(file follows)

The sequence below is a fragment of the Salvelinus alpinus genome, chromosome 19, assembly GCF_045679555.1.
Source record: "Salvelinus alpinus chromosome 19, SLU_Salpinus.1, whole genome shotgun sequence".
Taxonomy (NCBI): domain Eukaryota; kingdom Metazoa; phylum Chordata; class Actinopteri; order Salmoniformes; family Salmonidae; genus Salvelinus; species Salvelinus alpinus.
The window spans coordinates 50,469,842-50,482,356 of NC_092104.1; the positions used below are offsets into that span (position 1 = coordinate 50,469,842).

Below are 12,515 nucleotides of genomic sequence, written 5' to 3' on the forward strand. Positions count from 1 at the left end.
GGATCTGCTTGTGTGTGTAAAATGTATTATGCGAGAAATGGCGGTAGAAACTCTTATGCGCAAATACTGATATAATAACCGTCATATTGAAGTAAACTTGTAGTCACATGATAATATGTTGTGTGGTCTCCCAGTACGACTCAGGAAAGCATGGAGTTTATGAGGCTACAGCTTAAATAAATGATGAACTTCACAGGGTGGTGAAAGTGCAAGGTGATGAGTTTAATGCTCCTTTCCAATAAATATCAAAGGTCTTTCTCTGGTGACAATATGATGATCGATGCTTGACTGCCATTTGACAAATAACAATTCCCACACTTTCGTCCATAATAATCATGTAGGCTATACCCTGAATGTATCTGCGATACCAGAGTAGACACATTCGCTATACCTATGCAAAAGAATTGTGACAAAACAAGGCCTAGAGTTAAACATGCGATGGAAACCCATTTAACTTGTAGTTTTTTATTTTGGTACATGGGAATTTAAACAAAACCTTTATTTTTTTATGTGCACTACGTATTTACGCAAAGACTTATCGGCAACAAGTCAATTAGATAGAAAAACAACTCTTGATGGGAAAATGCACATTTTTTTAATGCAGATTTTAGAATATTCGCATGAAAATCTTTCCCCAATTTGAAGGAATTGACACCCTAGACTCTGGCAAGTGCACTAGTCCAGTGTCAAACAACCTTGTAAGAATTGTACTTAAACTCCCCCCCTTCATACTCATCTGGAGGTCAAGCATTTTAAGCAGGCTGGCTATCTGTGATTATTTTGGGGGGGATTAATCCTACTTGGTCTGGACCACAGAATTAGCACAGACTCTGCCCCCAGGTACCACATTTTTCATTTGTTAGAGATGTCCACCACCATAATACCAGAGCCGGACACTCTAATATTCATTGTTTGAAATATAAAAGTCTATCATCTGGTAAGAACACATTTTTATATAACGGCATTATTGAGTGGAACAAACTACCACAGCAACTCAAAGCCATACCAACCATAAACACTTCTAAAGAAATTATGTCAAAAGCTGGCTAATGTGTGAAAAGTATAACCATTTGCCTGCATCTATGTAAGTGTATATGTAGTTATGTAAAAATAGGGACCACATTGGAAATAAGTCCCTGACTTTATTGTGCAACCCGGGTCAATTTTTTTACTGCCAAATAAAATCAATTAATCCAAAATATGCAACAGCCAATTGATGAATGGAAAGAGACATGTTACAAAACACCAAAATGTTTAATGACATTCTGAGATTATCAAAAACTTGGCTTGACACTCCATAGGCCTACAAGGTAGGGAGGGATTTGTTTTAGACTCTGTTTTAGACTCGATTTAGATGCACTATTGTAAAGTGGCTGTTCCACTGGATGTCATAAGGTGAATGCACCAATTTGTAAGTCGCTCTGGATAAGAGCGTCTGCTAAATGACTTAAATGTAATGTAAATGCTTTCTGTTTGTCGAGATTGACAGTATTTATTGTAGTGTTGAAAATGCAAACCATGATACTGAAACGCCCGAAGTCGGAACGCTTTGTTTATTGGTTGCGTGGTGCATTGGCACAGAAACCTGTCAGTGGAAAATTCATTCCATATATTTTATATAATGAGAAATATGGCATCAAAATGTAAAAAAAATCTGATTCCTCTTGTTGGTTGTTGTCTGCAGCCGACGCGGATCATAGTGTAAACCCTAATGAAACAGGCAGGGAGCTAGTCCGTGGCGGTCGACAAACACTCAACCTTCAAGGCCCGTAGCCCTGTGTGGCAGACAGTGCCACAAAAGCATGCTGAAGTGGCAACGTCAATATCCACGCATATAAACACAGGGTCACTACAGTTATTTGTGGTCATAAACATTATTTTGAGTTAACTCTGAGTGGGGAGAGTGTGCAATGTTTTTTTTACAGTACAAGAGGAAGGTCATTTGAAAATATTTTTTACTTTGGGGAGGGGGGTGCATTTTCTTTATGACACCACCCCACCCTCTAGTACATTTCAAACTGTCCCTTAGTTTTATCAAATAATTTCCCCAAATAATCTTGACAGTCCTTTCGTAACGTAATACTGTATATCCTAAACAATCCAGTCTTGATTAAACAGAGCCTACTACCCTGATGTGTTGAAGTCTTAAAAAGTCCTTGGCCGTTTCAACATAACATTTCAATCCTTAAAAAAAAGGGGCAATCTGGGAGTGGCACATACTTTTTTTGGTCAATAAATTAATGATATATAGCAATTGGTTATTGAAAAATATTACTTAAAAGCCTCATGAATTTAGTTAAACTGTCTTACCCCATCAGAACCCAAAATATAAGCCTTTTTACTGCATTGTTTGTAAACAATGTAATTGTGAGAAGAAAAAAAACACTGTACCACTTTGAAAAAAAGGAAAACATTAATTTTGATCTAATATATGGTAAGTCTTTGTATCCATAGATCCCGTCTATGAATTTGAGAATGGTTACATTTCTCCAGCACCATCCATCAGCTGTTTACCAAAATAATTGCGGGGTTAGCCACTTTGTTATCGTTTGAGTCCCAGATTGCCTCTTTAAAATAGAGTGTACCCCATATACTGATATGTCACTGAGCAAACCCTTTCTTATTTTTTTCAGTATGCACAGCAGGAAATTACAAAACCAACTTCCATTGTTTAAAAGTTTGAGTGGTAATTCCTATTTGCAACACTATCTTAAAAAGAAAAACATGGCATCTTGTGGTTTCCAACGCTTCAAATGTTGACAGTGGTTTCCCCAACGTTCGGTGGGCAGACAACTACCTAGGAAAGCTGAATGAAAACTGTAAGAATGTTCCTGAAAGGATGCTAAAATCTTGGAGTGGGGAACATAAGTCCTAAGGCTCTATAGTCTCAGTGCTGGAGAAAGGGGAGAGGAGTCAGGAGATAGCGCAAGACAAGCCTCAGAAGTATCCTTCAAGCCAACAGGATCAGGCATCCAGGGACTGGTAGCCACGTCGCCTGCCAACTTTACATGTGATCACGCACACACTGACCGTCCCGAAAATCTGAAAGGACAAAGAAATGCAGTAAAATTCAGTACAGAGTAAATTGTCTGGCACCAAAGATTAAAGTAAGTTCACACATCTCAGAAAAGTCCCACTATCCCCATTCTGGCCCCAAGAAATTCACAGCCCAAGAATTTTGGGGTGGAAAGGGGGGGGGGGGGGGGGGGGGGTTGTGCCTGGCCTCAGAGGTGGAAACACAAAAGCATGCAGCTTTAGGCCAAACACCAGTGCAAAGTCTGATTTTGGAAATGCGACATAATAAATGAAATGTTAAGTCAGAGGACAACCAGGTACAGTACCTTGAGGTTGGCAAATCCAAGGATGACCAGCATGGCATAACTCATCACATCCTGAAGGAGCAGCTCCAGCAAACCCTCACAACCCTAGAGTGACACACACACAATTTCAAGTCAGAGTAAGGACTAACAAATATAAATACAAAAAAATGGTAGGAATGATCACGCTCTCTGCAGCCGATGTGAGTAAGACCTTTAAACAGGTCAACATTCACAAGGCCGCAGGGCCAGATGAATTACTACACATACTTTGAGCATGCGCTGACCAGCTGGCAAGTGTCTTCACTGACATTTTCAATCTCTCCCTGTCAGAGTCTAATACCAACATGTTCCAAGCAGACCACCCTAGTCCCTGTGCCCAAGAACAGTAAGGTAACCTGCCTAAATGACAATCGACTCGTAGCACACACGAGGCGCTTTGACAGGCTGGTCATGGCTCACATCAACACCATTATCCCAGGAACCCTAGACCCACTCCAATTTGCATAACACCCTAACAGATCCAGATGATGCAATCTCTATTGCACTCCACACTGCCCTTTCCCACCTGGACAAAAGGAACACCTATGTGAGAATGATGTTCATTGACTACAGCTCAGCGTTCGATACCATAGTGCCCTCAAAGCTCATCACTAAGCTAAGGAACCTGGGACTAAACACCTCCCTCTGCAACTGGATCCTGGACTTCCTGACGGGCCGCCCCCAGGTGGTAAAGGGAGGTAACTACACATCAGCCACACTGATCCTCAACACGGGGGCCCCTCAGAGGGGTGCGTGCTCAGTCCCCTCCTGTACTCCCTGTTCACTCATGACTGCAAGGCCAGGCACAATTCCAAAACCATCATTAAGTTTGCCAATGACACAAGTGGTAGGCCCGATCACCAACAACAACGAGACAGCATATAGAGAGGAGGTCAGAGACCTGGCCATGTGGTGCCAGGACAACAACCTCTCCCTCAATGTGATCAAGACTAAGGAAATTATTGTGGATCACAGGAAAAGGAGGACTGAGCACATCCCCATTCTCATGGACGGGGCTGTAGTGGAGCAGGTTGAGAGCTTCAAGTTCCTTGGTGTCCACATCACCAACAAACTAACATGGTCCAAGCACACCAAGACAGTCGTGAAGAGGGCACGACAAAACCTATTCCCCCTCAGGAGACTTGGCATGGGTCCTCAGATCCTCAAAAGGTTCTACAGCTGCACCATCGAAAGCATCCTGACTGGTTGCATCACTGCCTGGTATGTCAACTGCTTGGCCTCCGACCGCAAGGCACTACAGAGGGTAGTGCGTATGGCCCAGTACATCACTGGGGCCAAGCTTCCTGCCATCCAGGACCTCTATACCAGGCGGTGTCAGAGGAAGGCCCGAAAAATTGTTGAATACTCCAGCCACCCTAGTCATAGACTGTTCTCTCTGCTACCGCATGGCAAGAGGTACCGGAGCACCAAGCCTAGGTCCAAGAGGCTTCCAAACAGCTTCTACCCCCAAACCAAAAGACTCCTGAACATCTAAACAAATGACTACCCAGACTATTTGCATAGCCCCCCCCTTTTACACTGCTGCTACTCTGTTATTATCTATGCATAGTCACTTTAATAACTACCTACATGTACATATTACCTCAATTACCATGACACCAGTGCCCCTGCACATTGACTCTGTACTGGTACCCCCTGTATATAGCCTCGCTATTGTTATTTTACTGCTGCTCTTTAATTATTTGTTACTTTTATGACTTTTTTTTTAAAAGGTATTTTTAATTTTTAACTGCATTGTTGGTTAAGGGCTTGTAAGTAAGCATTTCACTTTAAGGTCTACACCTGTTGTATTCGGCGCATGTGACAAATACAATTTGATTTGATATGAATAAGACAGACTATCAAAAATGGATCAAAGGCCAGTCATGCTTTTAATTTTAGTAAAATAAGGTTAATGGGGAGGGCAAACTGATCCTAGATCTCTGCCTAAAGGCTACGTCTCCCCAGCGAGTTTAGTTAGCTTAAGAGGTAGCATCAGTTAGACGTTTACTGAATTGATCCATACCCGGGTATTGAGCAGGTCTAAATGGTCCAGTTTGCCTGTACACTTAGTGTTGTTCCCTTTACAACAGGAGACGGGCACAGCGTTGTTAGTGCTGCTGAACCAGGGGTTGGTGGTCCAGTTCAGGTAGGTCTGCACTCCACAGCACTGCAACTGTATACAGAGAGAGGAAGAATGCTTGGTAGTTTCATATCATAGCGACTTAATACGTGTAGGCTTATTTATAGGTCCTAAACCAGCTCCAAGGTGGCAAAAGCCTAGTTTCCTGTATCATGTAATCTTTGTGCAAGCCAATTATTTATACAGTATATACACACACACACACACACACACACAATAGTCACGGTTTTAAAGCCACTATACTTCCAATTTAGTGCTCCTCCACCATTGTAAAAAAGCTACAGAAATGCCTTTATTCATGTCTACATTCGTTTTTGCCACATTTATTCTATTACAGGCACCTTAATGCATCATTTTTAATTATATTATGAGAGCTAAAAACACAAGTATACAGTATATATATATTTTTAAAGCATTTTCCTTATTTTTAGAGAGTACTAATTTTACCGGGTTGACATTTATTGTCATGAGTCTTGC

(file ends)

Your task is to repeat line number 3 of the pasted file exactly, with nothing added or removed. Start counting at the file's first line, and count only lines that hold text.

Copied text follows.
Taxonomy (NCBI): domain Eukaryota; kingdom Metazoa; phylum Chordata; class Actinopteri; order Salmoniformes; family Salmonidae; genus Salvelinus; species Salvelinus alpinus.